John Dingell Sr.
John Dingell Sr.
|Member of the U.S. House of Representatives|
from Michigan's 15th district
March 4, 1933 – September 19, 1955
|Preceded by||District established|
|Succeeded by||John Dingell|
John David Dingell
February 2, 1894
Detroit, Michigan, U.S.
|Died||September 19, 1955 (aged 61)|
Washington, D.C., U.S.
|Spouse(s)||Grace Blossom Bigler|
|Children||3, including John Dingell|
John David Dingell Sr. (February 2, 1894 – September 19, 1955) was an American politician who represented Michigan's 15th congressional district from 1933 to 1955. He was a member of the Democratic Party. He was the father of longest-serving member of Congress, former U.S. Representative John Dingell.
Life and career
Dingell was born in Detroit, Michigan, the son of Marie Ciesielski Opalewska and Joseph A. Dzieglewicz, who were Polish immigrants. The family's surname, roughly meaning 'blacksmith', ended up being anglicized to 'Dingell'. He worked as a newsboy, printer and newspaperman. He had also engaged in the construction of natural gas pipelines, was a wholesale dealer in beef and pork products and an organizer and trustee of Colorado Springs Labor College.
Dingell married Grace Blossom Bigler (1894–1962) and had three children: John Jr., James, and Julè. Dingell settled his family in Detroit, where he worked as a printer at the Detroit Free Press, helping to organize a union. Dingell suffered from asthma and tuberculosis, a disease that took the family to Colorado for a time, in hopes of a cure. There, John Jr. was born in 1926. (See Tuberculosis treatment in Colorado Springs).
Following the 1930 U.S. Census, Michigan gained four new seats in the U.S. House of Representatives. In 1932, Dingell was elected as a Democrat from the newly formed 15th District in western Detroit. He was reelected eleven times and served until his death at Walter Reed Army Hospital in Washington, D.C., at the age of 61. He is interred at the Holy Sepulchre Cemetery in Southfield, Michigan.
At the outset of his Congressional career, Dingell was a "New Deal stalwart." Reflecting the prevailing prejudices of the period, a memorable letter from Dingell to President Franklin D. Roosevelt on August 18, 1941, suggested that ten thousand Japanese-Hawaiian Americans be incarcerated in order to ensure "good behavior" from Japan. Following the Japanese attack on Pearl Harbor on December 7, 1941, Dingell "demanded that [Admiral Husband] Kimmel and [General Walter] Short be court-martialed."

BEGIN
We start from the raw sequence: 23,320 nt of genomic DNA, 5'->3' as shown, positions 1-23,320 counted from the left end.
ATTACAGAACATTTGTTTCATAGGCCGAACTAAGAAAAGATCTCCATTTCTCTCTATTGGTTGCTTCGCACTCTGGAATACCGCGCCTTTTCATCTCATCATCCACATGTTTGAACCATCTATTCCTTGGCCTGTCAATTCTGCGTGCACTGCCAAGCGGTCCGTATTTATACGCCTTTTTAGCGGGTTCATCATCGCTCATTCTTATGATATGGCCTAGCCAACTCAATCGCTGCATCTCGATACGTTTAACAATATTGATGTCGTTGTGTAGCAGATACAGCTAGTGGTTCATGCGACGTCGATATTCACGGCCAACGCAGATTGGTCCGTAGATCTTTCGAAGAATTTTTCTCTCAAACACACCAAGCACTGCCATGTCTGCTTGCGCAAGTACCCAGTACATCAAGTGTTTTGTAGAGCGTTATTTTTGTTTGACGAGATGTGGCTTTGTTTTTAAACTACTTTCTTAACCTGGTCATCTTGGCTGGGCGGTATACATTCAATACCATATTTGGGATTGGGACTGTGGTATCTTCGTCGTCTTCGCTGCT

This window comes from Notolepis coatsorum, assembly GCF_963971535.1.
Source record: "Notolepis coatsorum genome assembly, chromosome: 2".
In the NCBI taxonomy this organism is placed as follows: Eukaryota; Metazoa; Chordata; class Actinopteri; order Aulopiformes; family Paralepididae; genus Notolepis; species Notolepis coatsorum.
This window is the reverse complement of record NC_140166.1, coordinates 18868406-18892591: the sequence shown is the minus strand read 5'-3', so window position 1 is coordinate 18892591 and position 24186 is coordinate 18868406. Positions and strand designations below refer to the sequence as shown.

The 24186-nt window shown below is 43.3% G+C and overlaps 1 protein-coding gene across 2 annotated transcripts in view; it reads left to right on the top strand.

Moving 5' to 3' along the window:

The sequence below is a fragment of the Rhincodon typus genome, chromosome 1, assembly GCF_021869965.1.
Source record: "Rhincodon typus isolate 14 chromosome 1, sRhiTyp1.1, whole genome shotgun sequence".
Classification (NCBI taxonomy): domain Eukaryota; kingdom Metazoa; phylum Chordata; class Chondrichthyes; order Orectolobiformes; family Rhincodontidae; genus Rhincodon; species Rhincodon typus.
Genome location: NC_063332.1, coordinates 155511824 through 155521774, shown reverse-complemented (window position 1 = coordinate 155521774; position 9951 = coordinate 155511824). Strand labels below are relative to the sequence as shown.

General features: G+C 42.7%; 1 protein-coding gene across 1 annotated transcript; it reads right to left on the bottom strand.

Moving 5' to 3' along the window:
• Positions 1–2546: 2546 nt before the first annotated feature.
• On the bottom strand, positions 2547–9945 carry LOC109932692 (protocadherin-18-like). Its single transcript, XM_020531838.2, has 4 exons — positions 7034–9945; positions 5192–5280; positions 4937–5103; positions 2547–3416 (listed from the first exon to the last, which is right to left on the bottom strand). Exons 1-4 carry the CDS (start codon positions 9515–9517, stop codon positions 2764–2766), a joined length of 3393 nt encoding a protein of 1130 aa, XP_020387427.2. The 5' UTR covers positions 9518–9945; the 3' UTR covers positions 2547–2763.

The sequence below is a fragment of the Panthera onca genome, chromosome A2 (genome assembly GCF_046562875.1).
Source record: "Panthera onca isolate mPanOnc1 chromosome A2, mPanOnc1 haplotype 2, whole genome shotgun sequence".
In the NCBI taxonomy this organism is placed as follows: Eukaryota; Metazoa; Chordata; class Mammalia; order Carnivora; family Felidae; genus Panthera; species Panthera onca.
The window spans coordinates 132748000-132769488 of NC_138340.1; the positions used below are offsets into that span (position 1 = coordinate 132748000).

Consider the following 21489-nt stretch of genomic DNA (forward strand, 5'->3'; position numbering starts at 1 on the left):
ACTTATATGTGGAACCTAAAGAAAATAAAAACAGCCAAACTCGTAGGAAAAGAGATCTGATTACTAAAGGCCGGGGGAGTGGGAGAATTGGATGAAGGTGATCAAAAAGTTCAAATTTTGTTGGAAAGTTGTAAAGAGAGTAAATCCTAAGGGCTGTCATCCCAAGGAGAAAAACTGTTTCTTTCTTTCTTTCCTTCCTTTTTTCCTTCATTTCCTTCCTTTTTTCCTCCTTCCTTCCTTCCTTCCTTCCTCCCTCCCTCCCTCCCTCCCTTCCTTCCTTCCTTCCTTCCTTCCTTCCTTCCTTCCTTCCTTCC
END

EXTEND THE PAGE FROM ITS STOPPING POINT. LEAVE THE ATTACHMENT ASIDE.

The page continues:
After the September 19, 1955, death of the elder John Dingell, a special election called to fill the remainder of Dingell's term was won by his son, John Jr., who took his father's place in Congress on December 13, 1955.
In January 1995, John Dingell Jr. became the Dean, or the longest-serving member, of the House and swore in Newt Gingrich as Speaker. John Dingell Jr. retired from the House of Representatives as the longest-serving member of Congress in history at 59 years and 21 days and its longest serving Dean at 20 years on January 3, 2015, and his wife Debbie Dingell was elected to succeed him. As of 2018, the three Dingells had represented the southeastern Michigan area for 85 consecutive years.
A hallmark of their service has been a proposal for a national health insurance system, first introduced by John Sr. in 1933 and re-introduced since at every Congress by the father and then the son.
- Detroit Free Press, 5.16.82; Congressman John D. Dingell
- Flynn, John. The Final Secret of Pearl Harbor (October 1945)
- "Chronology of World War II Incarceration". janm.org.
|Wikimedia Commons has media related to John D. Dingell, Sr..|
- United States Congress. "John Dingell Sr. (id: D000354)". Biographical Directory of the United States Congress.
- The Political Graveyard
- John Dingell Sr. at Find a Grave
|U.S. House of Representatives|
| United States Representative for the 15th Congressional District of Michigan
1933 – 1955
John Dingell Jr.